Christmas Markets: Germany, Luxembourg, France

Now that we are knee deep in December, Christmas Markets are in full swing.  So far, I’ve cruised through four of them.  Here are some photos and observations.

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Bernkastel-Kues

Our first market of the season was Bernkastel-Kues, on the Mosel River, which I wrote about in my “And the Season Begins” post.  It’s one of my favorite small German towns, and the market is equally fabulous.  Being there in the evening, or just as dusk falls, is the best–the markets (all of them, as far as I’ve seen) really become magical when the lights are twinkling at dark, or in a hazy swirl of snow.  Plus, Bernkastel has an old world feel that’s undiluted here, but often more watered down in  larger cities (where busy, modern shopping areas stand side by side with older architecture).

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Luxembourg City

DSC_0673My next adventure in Gluhwein and Gingerbread was in Luxembourg City, the week of Thanksgiving.  It was a sleepy Monday, and the market was just beginning to wake up for the season.  The day was bitter cold, so the hot gluhwein and potato pancakes there were greedily gobbled out of both desire and necessity.  And after a glass of gluhwein, I wandered into a store with a friend and bought a big fuzzy mohair sweater.  Later that night, I wondered if that was a wine-induced mistake:  I look a little like giant grey blueberry (greyberry?) in it. . . but I’ve worn it a lot since then.

Pain d'Epices (gingerbread) in Luxembourg
Pain d’Epices (gingerbread) in Luxembourg

Turns out that, ridiculous as it looks,   it is very warm and cozy on a winter day, and sometimes that’s not a bad trade off for looking like a Fruit of the Loom character.  It also hides any extra pounds you might accumulate walking around markets eating potato pancakes and gingerbread.

 

On to the third market of the season:  Rothenburg ob der Tauber, Germany. If you grew up on Chitty Chitty Bang Bang, then you’ve already caught a quick

Rothenburg
Rothenburg

glimpse of Rothenburg– a charming, walled, 13th century town in Bavaria.

 

Any time of year that you visit Rothenburg, you will feel that you’ve stumbled on to Christmastown.  It is quaint and visually perfect, and peppered with small stores selling Christmas decorations.  It’s also famous for Schneeballs (“snowballs”) –a fried doughball covered in (most often) chocolate, cinnamon sugar, or powdered sugar.  They can be delicious, but on our first trip to Rothenburg a schneeball single-handedly took down my husband for an entire evening.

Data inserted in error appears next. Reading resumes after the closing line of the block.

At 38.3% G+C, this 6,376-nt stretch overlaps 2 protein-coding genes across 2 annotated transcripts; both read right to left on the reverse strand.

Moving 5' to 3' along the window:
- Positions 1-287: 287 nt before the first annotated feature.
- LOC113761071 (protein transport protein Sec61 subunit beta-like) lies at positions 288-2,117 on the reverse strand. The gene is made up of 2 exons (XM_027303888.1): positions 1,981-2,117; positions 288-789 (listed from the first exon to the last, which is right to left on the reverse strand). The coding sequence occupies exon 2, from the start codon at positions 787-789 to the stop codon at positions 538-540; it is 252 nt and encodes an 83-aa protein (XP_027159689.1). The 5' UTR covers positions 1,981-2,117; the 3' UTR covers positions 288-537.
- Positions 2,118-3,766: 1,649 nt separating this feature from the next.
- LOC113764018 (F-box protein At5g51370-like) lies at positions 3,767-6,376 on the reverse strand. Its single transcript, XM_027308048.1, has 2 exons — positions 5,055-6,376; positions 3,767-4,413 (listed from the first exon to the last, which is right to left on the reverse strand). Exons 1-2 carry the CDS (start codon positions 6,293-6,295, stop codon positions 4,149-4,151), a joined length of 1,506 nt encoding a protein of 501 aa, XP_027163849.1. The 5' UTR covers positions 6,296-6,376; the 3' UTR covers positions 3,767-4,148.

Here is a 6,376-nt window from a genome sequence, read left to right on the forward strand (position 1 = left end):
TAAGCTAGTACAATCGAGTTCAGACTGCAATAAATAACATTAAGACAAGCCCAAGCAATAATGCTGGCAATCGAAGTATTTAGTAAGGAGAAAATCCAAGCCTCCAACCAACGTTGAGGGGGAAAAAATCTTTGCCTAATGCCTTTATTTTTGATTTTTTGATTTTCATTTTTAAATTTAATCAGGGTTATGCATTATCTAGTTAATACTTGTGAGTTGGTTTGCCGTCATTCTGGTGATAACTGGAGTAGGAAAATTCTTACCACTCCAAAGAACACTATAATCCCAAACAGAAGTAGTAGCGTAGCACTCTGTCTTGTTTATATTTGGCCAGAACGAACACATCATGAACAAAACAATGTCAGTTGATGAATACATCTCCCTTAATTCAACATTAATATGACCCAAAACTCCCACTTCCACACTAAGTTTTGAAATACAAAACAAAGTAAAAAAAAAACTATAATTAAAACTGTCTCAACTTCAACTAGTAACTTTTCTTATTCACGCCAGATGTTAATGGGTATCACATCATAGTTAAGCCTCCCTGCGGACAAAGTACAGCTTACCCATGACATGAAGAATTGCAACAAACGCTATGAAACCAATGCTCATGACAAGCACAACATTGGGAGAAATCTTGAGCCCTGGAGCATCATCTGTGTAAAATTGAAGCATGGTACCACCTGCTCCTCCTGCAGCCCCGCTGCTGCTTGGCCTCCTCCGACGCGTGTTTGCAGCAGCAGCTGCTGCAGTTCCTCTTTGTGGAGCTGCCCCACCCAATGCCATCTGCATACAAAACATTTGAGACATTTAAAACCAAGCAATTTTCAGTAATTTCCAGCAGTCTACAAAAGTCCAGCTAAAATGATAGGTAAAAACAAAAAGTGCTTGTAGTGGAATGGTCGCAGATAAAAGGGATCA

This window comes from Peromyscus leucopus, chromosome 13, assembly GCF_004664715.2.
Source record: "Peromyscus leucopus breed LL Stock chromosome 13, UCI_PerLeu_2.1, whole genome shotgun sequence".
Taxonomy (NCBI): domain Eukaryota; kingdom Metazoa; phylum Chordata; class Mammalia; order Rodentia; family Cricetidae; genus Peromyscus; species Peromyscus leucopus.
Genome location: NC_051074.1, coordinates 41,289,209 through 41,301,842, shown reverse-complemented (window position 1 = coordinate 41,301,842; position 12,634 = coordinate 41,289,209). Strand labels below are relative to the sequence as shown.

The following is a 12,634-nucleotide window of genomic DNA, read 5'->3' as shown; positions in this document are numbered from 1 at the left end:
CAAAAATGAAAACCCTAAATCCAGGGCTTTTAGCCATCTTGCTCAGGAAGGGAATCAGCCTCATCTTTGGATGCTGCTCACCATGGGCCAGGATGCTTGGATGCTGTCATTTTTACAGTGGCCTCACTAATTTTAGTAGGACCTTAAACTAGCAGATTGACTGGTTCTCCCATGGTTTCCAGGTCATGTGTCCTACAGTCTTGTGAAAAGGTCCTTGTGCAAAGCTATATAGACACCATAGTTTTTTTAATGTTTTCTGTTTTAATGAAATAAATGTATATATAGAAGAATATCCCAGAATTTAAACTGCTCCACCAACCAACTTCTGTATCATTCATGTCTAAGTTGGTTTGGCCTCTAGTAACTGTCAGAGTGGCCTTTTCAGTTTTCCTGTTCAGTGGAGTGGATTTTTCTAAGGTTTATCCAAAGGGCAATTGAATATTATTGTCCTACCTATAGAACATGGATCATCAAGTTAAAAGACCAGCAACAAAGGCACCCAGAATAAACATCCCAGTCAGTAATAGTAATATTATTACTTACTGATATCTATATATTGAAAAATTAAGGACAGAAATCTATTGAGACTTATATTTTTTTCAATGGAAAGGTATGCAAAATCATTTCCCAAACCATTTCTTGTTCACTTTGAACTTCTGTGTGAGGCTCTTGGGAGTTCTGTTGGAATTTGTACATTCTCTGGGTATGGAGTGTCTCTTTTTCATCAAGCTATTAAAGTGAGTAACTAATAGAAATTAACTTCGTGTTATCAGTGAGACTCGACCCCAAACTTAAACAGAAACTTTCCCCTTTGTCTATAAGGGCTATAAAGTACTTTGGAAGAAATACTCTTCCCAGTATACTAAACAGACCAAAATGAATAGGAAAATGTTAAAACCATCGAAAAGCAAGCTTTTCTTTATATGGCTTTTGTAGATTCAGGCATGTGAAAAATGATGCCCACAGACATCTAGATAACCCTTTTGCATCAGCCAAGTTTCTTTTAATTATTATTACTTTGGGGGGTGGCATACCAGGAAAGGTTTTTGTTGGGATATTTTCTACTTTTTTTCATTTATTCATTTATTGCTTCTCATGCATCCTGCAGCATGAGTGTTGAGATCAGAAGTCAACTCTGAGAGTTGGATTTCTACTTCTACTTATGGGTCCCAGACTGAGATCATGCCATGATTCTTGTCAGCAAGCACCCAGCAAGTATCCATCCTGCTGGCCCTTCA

Schneeballs
Schneeballs

We skipped the schneeballs this go round and headed straight for the market and the spiced wine and candies.  The town was crowded, but not overly, and we enjoyed just milling about, eating, drinking, and taking in the sights.  On our first trip to Rothenburg (over a year ago), the kids and I had taken the Night Watchman’s Tour at about 8 pm  (while my husband was at the hotel in Schneeball hell).  It was fantastic–lots of history very charmingly and entertainingly told by an actor in the character of the town’s medieval nightwatchman.  We weren’t in town overnight this time, so we took a daytime tour of the city with a German woman who was probably well schooled in her history, but was

DSC_0152 fairly hard to understand.  Some of her phrases just didn’t translate.  No worries, though–a stroll through Rothenburg ob der Tauber is never a mistake.  The view from each corner is fantastic.

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Rothenburg–it really is Christmastown.

And trip number four?  Metz, France.   Metz market has an ice skating rink which our kids enjoyed last year.  This year, it has added an ice sculpture exhibit (Disney themed).  The market is actually multiple markets in different squares around the city, but we DSC_0186 lingered longest near Place St. Louis–home to stalls with table linens, butter biscuits, and outrageously good candied fruits.  Candied fruits are rarely featured in the German markets, so they were a special treat!

Place St. Louis was also home to one DSC_0187 of the most beautiful carousels I have ever seen.  (We’ve noticed vintage carousels in so many French cities–always a delight for the eyes.  One of my favorite photos of my kids around age 4-6 is on a carousel in St. Malo, France.)  This carousel in Metz boasts a balcony–fancy stuff!

Truth be told, most Christmas markets have a similar feel.  They are best suited to a day (or better yet, an evening) of meandering, nibbling, and sipping.  The ambitious (or tipsy) among us may revel in the shopping experience, but it’s the general atmosphere that most of us go for.

Frohe Fest (Happy Holidays!) and see you at the markets!

Metz Market
Metz Market

 

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